‘An island in the sea of madness’

South Pas strives to maintain its small-town feel as Caltrans pushes freeway tunnel option

By Justin Chapman, Pasadena Weekly, 2/28/2013

On Saturday, the city of South Pasadena will be celebrating its 125th anniversary with a litany of free events. The library will host authors Mary Ames Mitchell tonight and Jim Gallo and Dan Rice tomorrow night, accompanied by the local band Cottage Industry.

Then, from 5 to 9 p.m. Saturday, the city’s actual birthday, a “Neighborhood Night on the Town,” sponsored by the Chamber of Commerce, will feature open houses, art exhibits and live music throughout South Pasadena.

But while the city certainly has reason to celebrate, residents and community leaders are all too aware of the lingering threat that is the Long Beach (710) Freeway extension.

For one thing, the freeway problem has not gone away; it has just moved underground. Caltrans is now considering five alternative options to an overland connector route: build nothing, increase bus rapid transit lines, build light rail lines under Fair Oaks Avenue, improve traffic management, and build the tunnel.

Citizens are equally opposed to the tunnel connector plan as they were to the surface route, which Caltrans has said is off the table, though the agency still refuses to sell the homes it bought up through eminent domain as surplus properties.

“We think the tunnel is too harmful,” said 710 opponent Joanne Nuckols, who served as chair of the city’s Transportation Commission. “We don’t like the no-build option either, because we think something needs to be done to resolve the stub ends of the freeways, which is something they do not have in any of the plans. We think the combination of the [bus rapid transit option], surface improvements and resolution of the stub ends of the freeways, and extension of the Gold Line as opposed to the rail line they’re proposing, would do a long way to improve the traffic flow in the [freeway extension] corridor,” Nuckols said.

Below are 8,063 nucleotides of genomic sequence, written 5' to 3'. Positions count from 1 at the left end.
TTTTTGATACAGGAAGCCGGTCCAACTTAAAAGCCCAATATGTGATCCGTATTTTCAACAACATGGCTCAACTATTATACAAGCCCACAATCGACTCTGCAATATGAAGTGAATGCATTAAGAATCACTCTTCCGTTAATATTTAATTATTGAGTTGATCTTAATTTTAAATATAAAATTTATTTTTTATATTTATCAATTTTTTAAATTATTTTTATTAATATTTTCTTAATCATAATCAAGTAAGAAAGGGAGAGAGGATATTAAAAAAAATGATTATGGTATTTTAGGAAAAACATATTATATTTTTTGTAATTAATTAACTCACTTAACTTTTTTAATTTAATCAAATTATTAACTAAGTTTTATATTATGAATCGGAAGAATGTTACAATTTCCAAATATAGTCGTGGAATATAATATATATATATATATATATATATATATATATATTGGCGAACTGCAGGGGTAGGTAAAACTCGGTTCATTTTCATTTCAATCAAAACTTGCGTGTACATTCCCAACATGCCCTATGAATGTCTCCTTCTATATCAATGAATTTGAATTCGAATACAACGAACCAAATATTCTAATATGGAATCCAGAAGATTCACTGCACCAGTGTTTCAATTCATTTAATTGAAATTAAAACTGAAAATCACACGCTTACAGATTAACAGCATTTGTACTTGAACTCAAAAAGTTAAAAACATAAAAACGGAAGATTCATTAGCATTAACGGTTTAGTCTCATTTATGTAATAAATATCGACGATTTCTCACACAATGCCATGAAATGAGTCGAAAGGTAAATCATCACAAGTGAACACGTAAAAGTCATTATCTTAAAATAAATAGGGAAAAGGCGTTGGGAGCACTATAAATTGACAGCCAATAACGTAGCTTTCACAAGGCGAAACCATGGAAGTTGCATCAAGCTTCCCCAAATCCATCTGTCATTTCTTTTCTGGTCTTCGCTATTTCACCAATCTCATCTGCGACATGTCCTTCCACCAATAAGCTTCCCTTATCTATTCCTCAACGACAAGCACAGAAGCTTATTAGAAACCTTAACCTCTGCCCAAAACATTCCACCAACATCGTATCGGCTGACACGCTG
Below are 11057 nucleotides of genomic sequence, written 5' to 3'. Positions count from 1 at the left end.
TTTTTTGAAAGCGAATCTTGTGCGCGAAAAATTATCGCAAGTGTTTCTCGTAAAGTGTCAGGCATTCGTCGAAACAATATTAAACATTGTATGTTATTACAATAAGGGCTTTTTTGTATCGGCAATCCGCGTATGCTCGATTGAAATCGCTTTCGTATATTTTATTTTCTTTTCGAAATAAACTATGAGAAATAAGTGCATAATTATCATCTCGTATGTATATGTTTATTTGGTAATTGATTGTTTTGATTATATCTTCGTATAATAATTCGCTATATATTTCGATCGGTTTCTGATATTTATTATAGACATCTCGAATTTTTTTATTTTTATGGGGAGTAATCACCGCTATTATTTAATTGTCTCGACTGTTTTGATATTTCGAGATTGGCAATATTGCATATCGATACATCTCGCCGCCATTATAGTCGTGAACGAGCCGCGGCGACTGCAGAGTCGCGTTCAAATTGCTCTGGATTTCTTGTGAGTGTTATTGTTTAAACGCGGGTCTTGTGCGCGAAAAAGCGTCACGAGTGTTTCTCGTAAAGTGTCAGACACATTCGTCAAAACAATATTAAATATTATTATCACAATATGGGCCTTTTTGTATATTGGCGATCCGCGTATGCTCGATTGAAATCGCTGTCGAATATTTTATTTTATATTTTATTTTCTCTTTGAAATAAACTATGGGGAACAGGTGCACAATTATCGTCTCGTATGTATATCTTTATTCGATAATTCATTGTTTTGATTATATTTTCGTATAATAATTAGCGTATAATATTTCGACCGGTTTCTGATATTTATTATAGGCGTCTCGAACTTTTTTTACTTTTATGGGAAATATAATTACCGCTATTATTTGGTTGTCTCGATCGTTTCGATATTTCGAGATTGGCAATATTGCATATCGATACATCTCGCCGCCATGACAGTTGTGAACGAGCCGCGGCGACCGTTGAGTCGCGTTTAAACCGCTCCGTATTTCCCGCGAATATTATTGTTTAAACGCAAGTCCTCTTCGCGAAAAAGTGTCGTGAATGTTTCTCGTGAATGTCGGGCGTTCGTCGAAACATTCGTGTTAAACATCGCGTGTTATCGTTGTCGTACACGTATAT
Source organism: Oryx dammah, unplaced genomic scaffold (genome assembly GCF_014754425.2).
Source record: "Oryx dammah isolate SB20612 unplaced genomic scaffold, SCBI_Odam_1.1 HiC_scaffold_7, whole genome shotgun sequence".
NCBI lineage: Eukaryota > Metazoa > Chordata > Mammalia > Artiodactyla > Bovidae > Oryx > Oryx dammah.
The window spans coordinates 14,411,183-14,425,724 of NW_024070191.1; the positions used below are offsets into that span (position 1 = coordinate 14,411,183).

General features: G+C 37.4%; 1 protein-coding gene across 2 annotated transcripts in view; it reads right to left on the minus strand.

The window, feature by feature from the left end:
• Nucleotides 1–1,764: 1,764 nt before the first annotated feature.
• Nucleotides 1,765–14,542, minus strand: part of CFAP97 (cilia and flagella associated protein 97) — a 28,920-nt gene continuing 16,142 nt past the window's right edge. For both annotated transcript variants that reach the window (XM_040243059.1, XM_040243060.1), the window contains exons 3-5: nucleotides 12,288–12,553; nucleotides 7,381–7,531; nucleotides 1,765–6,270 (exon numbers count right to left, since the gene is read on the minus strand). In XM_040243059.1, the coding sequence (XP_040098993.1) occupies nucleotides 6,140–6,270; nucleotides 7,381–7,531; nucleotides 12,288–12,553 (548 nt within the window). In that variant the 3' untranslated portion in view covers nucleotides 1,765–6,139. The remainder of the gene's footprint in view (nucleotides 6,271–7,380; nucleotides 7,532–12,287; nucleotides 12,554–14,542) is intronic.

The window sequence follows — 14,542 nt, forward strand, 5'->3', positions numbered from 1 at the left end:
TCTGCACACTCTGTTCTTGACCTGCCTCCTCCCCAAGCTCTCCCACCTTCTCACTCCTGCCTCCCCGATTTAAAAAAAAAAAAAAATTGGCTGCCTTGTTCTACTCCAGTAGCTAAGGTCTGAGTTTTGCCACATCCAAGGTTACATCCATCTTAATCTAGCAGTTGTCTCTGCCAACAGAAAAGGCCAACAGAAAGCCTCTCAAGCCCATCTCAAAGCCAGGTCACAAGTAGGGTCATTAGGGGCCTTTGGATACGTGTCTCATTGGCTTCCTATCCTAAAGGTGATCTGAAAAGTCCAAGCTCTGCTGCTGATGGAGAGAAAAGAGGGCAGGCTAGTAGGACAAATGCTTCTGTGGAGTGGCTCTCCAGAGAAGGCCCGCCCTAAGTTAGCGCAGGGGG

“The combination of the non-tunnel alternatives would be a lot less expensive than the tunnel and, cost effectiveness-wise, would move a lot more people and solve a lot more of the transportation problems,” Nuckols said.

Former Mayor Harry Knapp agrees that something needs to be done to improve traffic flow in the corridor.

“Let’s say this whole freeway thing goes away. You still have to do something,” Knapp said. “One of the major ways we proposed to improve traffic on Fair Oaks [Avenue] was to eliminate the two northbound lanes that turn left onto the 110 Freeway just before State Street, and instead extend the defunct exit ramp on the right. But Caltrans owns that ramp and doesn’t want to pay for it. If Fair Oaks moved a little bit better, a lot of people would use Huntington [Drive] and go up Fair Oaks.”

Other issues that face the city in the coming years include balancing preservation needs with economic growth.

“There’s some growth desired, but we just want to keep the mom and pop stuff here and keep out the big box stores,” said Knapp. “Downtown development is one concern. In the original plan, the Rialto Theater was going to be an anchor. But Landmark owns the building and they don’t want to do anything with it, so it’s kind of demolition by decay right now.”

Preservation and self-protection will continue to play a big role in shaping the city for years to come, with strict laws on the books limiting the trimming and removal of trees, as well as a 45-foot height restriction for buildings.

“South Pasadena is much more preservationist than just about any community in Southern California,” said City Librarian Steve Fjeldsted. “It’s surrounded by much larger more populated communities, which have, in part, lost a lot of their identity with development and so forth. South Pasadena has been threatened by the 710 Freeway, and it’s really galvanized the community. Pridefully and stubbornly so, South Pasadena has strived to retain its own identity because it’s like an island in the sea of madness.”